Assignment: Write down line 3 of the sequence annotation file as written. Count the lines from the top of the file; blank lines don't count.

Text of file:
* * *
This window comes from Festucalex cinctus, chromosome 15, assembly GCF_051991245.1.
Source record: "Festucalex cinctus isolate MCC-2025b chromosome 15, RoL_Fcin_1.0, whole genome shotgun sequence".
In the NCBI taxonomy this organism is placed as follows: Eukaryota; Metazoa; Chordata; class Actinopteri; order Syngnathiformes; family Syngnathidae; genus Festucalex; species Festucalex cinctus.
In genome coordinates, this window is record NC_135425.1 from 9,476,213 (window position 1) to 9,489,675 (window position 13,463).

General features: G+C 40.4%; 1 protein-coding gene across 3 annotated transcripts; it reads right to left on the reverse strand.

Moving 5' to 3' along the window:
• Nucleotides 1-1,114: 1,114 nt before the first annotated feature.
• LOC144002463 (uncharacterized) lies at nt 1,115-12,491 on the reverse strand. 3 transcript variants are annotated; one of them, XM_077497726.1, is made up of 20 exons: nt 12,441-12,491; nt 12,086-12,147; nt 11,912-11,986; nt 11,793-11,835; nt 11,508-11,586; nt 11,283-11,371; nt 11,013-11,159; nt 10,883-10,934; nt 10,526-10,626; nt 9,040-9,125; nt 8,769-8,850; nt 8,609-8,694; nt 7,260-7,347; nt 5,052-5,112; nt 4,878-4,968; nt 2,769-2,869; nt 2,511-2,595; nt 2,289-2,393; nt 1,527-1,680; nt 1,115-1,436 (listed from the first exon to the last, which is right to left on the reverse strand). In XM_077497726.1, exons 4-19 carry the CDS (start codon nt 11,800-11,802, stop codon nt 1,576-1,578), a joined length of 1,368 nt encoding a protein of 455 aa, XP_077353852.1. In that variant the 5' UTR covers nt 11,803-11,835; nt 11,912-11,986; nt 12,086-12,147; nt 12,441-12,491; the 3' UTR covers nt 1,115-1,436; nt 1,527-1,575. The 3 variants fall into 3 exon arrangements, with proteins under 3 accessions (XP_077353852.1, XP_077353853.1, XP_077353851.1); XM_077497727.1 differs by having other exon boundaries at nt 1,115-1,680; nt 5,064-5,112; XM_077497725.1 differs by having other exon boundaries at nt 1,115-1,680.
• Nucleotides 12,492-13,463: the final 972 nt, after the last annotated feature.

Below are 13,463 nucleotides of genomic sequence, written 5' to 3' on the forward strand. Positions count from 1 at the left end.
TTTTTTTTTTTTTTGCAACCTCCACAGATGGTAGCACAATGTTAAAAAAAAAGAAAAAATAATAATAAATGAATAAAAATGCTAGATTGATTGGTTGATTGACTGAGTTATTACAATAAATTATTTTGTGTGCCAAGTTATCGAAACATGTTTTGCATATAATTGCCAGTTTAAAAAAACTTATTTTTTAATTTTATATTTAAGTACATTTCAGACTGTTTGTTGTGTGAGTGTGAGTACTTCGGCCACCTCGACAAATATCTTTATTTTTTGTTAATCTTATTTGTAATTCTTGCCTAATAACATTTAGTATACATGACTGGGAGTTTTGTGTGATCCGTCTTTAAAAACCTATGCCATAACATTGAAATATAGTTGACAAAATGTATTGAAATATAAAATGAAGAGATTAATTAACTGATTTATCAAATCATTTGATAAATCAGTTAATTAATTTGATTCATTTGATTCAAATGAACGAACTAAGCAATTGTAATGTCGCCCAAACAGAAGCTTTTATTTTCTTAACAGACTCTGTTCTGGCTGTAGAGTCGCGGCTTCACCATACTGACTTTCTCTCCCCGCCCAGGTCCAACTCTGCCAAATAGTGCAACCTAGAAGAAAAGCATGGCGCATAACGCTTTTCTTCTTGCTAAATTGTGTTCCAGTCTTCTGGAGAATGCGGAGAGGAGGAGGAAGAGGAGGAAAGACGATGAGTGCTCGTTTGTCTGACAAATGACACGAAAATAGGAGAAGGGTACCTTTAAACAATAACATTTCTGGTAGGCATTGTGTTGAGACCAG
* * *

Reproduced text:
In the NCBI taxonomy this organism is placed as follows: Eukaryota; Metazoa; Chordata; class Actinopteri; order Syngnathiformes; family Syngnathidae; genus Festucalex; species Festucalex cinctus.